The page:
The Public Company Accounting Oversight Board has entered into a cooperative arrangement with the Danish Business Authority for the oversight of audit firms in both regulators’ jurisdictions.
The agreement takes effect immediately and is part of the PCAOB’s efforts to inspect firms abroad that audit companies whose securities trade on U.S. markets.
“This is another step forward in our pursuit of robust international cooperation to help improve audit quality and protect investors,” said PCAOB chairman James R. Doty in a statement. “We look forward to working closely with our Danish counterparts and believe it will be to our mutual benefit.”
The agreement with the authority in Denmark provides a framework for joint inspections and allows for the exchange of confidential information in accordance with the provisions of the Dodd-Frank Wall Street Reform and Consumer Protection Act of 2010. Those provisions amended the Sarbanes-Oxley Act of 2002 to permit the PCAOB to share confidential information with its non-U.S. counterparts under certain circumstances. An agreement on data protection is also part of this cooperative arrangement.
“Our ongoing efforts to reach cooperative agreements with European Union member state regulators continue,” said PCAOB director of international affairs Bruce Wilson. “We are pleased that we have found a way to move forward with a framework for joint inspections with the DBA.”
Within the EU, the PCAOB has reached similar agreements with Sweden, Finland, France, Germany, the Netherlands, Spain, and the United Kingdom. In addition, the PCAOB has agreements in Switzerland and Norway, and with several regulators in North America, the Middle East, Asia and Australia.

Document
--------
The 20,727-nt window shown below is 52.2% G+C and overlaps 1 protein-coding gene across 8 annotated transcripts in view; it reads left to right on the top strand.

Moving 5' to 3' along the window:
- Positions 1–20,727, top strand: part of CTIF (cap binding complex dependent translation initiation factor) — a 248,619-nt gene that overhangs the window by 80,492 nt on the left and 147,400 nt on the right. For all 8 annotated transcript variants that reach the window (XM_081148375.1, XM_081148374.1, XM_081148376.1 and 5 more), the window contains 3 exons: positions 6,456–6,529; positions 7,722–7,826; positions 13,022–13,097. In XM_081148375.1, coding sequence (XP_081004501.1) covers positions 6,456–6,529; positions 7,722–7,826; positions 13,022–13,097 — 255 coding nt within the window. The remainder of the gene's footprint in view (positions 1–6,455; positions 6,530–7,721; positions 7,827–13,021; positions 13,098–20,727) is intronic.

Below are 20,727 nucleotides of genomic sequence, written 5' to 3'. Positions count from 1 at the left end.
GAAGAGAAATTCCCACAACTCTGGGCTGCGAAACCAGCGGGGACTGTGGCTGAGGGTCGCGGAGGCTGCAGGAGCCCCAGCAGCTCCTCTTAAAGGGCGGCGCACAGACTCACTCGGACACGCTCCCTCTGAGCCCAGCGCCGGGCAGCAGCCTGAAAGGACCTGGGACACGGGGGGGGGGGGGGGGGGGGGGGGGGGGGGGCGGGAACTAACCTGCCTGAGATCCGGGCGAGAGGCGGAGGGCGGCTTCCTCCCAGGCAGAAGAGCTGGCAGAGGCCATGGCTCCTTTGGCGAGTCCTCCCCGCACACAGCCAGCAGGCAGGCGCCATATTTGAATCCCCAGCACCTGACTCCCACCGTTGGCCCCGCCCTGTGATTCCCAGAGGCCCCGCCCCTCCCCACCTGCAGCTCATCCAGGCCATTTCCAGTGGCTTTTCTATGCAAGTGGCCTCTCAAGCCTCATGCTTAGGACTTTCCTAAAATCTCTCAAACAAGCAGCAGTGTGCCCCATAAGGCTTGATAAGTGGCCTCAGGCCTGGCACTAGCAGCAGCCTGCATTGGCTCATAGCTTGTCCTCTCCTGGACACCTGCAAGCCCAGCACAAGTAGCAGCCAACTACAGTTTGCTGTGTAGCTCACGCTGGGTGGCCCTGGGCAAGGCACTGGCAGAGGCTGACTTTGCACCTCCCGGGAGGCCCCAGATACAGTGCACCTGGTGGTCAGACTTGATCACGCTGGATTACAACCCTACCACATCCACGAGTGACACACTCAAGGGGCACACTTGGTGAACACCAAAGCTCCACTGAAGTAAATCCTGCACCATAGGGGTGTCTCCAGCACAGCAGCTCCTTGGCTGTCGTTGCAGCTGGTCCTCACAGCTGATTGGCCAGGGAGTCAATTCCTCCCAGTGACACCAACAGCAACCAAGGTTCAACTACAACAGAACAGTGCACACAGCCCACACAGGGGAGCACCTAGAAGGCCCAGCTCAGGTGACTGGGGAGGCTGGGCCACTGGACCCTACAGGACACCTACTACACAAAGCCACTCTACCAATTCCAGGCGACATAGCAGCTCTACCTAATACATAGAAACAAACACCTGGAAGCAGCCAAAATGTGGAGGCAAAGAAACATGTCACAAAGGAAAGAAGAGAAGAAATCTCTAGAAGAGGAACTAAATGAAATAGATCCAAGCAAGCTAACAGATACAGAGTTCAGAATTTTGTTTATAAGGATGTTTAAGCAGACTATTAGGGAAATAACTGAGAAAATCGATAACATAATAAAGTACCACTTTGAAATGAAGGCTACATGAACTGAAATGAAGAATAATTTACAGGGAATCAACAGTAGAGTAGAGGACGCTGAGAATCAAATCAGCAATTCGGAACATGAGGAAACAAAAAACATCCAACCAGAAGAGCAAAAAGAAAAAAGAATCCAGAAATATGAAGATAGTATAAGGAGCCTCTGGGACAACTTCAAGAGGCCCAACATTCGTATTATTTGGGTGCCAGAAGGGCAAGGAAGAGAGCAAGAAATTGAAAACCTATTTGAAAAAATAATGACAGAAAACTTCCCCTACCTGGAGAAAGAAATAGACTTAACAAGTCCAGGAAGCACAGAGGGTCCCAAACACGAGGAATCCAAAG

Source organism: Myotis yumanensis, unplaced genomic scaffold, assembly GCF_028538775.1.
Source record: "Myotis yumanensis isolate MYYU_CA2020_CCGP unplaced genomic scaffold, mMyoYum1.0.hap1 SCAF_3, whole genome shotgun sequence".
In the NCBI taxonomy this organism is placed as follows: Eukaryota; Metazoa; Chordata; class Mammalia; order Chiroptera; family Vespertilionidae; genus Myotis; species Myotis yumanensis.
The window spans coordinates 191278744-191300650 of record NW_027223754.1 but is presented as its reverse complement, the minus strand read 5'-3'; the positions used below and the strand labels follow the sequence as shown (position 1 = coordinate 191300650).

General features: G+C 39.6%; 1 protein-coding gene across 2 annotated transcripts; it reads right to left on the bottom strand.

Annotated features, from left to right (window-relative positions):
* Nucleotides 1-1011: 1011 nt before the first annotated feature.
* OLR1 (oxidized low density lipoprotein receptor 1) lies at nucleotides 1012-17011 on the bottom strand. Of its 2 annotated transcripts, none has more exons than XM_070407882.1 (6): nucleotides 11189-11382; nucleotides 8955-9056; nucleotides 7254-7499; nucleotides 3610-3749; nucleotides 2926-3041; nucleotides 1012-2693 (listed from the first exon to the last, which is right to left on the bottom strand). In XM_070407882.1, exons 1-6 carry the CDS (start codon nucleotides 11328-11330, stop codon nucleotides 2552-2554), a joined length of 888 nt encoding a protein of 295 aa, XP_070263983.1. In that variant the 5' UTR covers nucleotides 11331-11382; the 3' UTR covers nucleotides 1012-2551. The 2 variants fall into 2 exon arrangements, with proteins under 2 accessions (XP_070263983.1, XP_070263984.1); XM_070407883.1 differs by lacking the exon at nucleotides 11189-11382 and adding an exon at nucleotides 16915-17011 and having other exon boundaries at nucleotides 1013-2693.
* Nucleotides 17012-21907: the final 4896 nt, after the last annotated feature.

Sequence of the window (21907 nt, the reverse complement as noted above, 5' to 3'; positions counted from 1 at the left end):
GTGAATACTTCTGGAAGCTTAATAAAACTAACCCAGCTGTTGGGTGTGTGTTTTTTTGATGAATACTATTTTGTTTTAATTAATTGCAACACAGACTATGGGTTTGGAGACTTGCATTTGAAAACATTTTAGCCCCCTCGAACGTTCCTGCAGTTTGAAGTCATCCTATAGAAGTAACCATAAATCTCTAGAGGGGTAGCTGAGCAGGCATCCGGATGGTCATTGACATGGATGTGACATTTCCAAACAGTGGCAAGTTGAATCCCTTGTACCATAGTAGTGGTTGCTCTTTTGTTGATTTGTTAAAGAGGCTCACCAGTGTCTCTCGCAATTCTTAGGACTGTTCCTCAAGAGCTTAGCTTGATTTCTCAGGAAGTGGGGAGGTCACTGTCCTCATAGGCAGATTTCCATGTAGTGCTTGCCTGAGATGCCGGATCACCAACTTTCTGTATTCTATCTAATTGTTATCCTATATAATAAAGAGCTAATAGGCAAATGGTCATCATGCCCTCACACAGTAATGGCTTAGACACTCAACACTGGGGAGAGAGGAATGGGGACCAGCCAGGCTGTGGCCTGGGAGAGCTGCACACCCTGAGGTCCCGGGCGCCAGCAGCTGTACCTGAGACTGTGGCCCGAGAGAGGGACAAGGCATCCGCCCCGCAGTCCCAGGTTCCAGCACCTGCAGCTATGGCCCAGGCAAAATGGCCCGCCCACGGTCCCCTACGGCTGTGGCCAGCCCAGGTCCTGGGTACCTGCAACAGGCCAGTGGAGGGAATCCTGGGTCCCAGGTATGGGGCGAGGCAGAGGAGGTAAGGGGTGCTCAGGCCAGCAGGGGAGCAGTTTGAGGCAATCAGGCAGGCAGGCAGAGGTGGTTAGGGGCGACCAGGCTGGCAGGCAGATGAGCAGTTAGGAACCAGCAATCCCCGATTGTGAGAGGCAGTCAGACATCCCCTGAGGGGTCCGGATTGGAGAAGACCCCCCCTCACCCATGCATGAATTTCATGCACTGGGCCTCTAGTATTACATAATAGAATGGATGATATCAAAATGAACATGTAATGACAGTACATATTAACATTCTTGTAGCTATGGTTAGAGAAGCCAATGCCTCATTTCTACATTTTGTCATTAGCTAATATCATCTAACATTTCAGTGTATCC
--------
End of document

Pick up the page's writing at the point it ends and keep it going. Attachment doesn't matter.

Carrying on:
The PCAOB still has not been able to inspect auditing firms in China, but it has been making more progress on getting cooperation from the Chinese authorities. Doty told Reuters on Tuesday that officials from both countries held high-level talks in Beijing last week and committed to cross-border inspections, with the first inspection of an auditing firm in mainland China perhaps occurring before the end of this year.
Since the inception of its non-U.S. inspection program in 2004, the PCAOB said it has conducted inspections in 44 non-U.S. jurisdictions. Where possible, the board seeks to coordinate its inspections with the local authorities to enhance cooperation and the sharing of information.
Under the Sarbanes-Oxley Act, the PCAOB oversees and inspects all accounting firms that regularly audit public companies whose securities trade in U.S. markets. The Act requires the board to conduct inspections annually for firms that regularly provide audit reports for more than 100 issuers, and at least triennially for firms that regularly provide audit reports for 100 or fewer issuers.
More than 900 of the approximately 2,300 audit firms currently registered with the PCAOB are located outside of the United States, including five registered firms in Denmark, such as affiliates of BDO, Deloitte, EY and PwC.
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